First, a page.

It's not often that you see a broad smile on a person's face when they're dealing with a mountain of laundry, but Maxine Hatch just might be the exception.
It's been a turbulent spring for Hatch and hundreds of other seasonal employees at the Quinlan Brothers Limited processing plant in Bay de Verde.
A bitter feud that saw snow crab harvesters refusing to untie their boats for six weeks sent reverberations throughout the province, with thousands of plant workers caught in the crossfire of a price dispute between the fisheries union and the Association of Seafood Producers.
Without any crab coming ashore, there was no work for the many fork lift operators, truck drivers and production line employees at the 22 crab processing plants in the province, and many were facing a bleak financial situation. Some estimates put the number of shore-based jobs affected by the dispute at 5,000.
The impasse was finally resolved on Friday, however, and as expected, the massive Bay de Verde plant in Conception Bay, on Newfoundland's Avalon Peninsula, was among the first to activate its processing line and start accepting freshly landed crab.
Hatch, who has worked for the Quinlans for three decades, practically ran back to her job from her home in nearby Red Head Cove.
"Overjoyed. I am very happy to be to work," Hatch exclaimed on Wednesday as she fed armloads of the familiar blue Quinlan's uniform into a row of washers and driers.
"I actually love coming to work," she said.
The people of Bay de Verde proudly boast that they operate the largest snow crab processing plant in the world. The plant was constructed in just seven months after a devastating fire destroyed the old plant in April 2016.
Production for this season resumed on Monday, much later than planned, but it was hard not to notice the upbeat mood on Wednesday as CBC was granted a rare look inside this modern facility.
"Everybody's making money. Everybody's paying their bills. Everybody's happier," said Debbie Blundon.
The secret to the operation's success?
"Us," Blundon added.
The plant is now operating around the clock, with more than 140 workers on each of the two shifts. Total number of jobs linked to the plant? Nearly 400. The number of harvesters who receive paycheques from the Quinlan Brothers? As many as 800, said plant manager Kristinn Skulason.
Bay de Verde has a permanent population of less than 350; not nearly enough to fill the many seasonal jobs in the community. So like many seafood processing lines in the province, there's an international look to the workforce in Bay de Verde.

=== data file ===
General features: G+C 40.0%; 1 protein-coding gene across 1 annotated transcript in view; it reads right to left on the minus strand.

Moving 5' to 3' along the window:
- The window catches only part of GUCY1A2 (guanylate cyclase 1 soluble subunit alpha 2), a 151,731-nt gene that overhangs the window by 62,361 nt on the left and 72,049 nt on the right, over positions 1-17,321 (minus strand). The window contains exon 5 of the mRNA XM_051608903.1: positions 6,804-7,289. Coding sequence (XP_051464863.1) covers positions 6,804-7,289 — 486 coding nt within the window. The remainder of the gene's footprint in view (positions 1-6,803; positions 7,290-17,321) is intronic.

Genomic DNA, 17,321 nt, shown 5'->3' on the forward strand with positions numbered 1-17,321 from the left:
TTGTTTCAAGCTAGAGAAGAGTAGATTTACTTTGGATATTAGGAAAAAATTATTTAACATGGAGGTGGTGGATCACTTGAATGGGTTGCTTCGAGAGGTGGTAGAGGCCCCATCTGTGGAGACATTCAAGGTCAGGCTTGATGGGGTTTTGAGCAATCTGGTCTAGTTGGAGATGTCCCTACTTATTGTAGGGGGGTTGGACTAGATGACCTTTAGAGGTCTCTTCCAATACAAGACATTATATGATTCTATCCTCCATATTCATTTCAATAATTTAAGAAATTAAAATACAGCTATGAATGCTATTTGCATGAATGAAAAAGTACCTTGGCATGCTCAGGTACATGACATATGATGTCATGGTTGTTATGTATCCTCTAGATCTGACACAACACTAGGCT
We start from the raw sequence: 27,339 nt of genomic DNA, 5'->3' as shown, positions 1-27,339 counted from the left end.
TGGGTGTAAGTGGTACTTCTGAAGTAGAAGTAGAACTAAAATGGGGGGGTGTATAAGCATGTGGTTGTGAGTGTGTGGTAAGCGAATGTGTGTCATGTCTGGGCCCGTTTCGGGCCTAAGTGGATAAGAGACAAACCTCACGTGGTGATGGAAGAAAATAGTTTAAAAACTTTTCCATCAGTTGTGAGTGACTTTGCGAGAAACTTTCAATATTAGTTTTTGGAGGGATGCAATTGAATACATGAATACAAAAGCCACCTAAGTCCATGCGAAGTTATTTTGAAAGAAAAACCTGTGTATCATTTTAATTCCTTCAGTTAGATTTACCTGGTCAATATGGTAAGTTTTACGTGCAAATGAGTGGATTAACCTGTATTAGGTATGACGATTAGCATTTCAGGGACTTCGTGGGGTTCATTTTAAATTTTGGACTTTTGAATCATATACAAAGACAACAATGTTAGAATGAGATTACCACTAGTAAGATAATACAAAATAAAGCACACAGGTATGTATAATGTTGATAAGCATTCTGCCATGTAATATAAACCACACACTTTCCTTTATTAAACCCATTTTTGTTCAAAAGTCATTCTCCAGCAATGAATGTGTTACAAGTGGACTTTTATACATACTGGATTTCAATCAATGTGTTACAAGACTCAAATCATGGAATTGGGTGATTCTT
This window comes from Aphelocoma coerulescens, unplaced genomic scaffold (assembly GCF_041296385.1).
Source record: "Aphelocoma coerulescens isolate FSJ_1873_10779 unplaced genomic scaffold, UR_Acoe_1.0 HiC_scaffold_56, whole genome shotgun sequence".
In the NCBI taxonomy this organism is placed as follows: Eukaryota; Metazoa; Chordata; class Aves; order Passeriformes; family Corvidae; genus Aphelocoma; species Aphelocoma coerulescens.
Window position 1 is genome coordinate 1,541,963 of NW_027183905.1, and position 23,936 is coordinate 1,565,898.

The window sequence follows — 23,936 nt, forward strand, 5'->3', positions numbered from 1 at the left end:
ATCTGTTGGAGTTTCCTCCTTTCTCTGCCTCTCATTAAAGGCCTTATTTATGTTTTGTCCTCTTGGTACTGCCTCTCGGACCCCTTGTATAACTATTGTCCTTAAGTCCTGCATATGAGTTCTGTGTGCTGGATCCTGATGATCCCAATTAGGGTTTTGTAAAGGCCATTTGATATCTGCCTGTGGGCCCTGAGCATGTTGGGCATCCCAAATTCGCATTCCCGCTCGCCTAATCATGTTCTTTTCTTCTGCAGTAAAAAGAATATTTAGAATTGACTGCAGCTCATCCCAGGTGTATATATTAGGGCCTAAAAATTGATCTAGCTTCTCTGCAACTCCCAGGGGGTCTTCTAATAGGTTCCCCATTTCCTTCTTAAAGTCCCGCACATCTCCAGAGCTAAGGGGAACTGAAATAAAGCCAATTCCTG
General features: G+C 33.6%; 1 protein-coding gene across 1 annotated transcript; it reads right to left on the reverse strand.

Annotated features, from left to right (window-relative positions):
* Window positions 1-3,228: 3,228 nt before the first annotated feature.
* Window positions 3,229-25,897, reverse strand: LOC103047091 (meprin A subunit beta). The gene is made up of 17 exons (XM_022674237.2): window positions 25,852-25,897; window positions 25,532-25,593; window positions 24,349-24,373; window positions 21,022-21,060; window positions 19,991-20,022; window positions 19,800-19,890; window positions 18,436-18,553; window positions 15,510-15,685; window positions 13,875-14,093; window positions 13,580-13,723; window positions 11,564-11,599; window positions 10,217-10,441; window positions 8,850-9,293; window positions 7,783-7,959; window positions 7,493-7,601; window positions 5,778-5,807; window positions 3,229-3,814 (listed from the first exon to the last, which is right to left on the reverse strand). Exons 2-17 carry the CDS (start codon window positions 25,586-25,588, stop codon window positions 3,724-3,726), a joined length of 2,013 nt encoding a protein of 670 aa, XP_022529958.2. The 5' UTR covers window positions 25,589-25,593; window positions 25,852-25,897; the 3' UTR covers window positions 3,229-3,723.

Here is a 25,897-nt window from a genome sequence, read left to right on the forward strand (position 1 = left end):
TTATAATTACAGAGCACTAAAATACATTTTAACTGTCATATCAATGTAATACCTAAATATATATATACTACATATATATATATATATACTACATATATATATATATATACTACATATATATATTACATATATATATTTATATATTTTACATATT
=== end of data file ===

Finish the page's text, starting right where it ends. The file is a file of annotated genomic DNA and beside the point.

Despite aggressive recruiting campaigns, plants are unable to fills their ranks with local workers. So they come from all over Newfoundland and Labrador. The Quinlans were also among the first seafood producers in the province to use Canada's temporary foreign worker program.
So with expectations of another busy season, the company hired 125 people from Thailand, a distance of 12,000 kilometres away.
The Thai workers arrived earlier this spring, but instead of reporting for duty, they also found themselves caught up in a dispute that was beyond their control.
WATCH | Workers at the Quinlan Brothers Limited processing plant speak with the CBC's Terry Roberts:
For weeks, they waited for a breakthrough in the standoff, receiving minimum pay and trying to fill their days in a foreign country. Eleven of them lost patience and went elsewhere in Canada for work. But Thai people are loyal and appreciative of the opportunity afforded by the Quinlans, said Supakrit Sapdejdecha, who returned for his second season of work in Bay de Verde, and is known as "Krit" to his co-workers.
"We should stay with the company," said Krit, who is one of the few Thai workers who can speak English.
During the shutdown, Krit counselled his fellow Thai workers, cautioning them to only spend their limited money on the essentials, such as food.
"We made sure that everybody had an income to survive," said Skulason.
As for his decision to work in Bay de Verde, Krit said Canada is "famous" in Thailand. While he appreciates the paycheque, he said his real incentive for working in Canada is "I want the colour in my life."
He said the fresh air and clean environment is uplifting and healthy, and if possible, "I would like to stay here for all my life."
Meanwhile, there could be consequences to the late start to this year's crab harvest.
The company hopes to process 10,000 metric tonnes of crab this season, but that's now a longshot, said Skulason.
"I can't tell you how it's going to go, but it's going to be hard to to reach that mark," he said.